March 6, 2017 | BITE: My Journal

Café Village: An Evening in Azerbaijan

These two regulars know exactly what they want to eat at Café Village. Everything. That’s the Sajj.
These two regulars know exactly what they want to eat at Café Village. Everything. That’s the Sajj.

          Our rotating klatch of adventurers is game to go almost anywhere to explore an out-of-the-way kitchen worth the trip. We’re mostly single and open to exotica. We can be lured to Brooklyn and Flushing. We’re curious, and we’re like family now, teasing but tolerant of each other’s flaws.

 
This is the Salad Delight: fried chunks of eggplant, nuts and feta cheese in a sweet and sour sauce.

          Our usual navigator, Rich Sanders, self-styled ethnojunkie.com, has suggested that Café Village on Coney Island Avenue might be worth the traffic -- an hour by car or subway. Rich rarely enthuses. He tends to be cautious and noncommittal, so we can’t blame him if the jaunt proves to be less than thrilling.

 
Rich, the Ethnic Junkie and a veteran here, orders, explaining that we want our choices in three waves.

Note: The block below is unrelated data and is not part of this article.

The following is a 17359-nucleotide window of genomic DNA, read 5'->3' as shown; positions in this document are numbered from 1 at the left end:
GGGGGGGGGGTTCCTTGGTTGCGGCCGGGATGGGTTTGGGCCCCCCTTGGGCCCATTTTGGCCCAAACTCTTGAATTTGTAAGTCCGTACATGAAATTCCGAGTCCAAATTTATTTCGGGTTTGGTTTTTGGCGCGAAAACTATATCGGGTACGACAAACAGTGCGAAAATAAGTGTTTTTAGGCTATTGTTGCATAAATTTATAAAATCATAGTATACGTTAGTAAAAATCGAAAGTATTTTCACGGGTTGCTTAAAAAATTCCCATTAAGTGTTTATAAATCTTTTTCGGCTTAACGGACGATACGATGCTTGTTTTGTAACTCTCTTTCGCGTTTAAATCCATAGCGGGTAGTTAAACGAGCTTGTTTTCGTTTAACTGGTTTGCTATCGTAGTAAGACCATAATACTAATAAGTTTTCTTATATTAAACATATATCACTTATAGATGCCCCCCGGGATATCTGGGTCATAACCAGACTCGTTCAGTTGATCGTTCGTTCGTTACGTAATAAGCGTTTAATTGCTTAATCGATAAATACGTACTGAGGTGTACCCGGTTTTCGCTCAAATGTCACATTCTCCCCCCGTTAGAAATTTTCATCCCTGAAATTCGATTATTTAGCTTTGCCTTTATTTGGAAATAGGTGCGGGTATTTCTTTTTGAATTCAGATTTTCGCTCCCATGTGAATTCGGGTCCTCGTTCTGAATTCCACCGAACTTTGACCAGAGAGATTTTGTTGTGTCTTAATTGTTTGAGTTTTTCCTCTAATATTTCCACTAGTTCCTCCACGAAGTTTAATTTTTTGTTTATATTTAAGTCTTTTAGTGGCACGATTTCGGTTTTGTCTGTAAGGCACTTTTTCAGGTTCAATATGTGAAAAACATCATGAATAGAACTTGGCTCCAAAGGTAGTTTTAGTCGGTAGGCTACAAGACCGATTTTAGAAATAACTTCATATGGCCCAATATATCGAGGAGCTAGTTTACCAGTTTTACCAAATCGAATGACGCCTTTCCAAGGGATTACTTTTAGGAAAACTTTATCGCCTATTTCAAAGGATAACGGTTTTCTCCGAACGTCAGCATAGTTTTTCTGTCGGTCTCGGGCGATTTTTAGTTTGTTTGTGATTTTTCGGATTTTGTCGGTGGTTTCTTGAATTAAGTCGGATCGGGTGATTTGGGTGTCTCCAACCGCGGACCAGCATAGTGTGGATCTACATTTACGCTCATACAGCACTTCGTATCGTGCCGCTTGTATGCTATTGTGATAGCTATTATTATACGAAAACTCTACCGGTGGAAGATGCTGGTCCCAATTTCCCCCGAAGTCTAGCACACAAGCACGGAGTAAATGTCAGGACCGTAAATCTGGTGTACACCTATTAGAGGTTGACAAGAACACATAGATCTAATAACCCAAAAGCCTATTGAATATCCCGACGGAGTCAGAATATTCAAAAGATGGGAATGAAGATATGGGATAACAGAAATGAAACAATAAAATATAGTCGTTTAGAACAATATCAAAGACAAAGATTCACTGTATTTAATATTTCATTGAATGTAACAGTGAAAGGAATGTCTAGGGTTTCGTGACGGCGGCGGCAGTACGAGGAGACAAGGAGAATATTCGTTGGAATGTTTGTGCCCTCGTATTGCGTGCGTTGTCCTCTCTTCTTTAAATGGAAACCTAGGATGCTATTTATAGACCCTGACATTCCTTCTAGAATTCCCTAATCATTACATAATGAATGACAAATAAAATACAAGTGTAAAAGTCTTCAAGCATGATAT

As I trot across the heaving parking lot to the door of a simple wood (fake?) paneled diner with its sign, “Café Village.” trying not to twist an ankle, I’m not expecting much. I thought Rich said it was Georgian. That’s fine. I was totally hooked a while ago by the Georgian hot bread stuffed with feta, mozzarella, butter, and a poached egg at Oda in Alphabet City.

 


Knowing this is a no-alcohol sanctuary, Rich brings two bottles of Georgian wine, not the best, but affordable.
 

          Indeed, Rich has brought two bottles of Georgian wine. Tea in a $10 pot is as stimulating as it gets in this BYOB zone. But the theme is Azerbaijan. What? Where? How do you spell that? iPhoneists go tap, tap, tap. The former Soviet Republic, by the Caspian Sea. Oh, that Azerbaijan.

 


Slivers of boiled beef tongue are served with julienne of white radish, cucumber and carrots and fried onion.
 

          Our guru has compiled a list of his favorites here for our approval. “Don’t ask us, Rich,” I say. “Just order. And then get a few extras because we’re probably not coming back.”  It’s really a killing subway ride and a huge traffic slog.  And, as I noted, I’m not expecting much.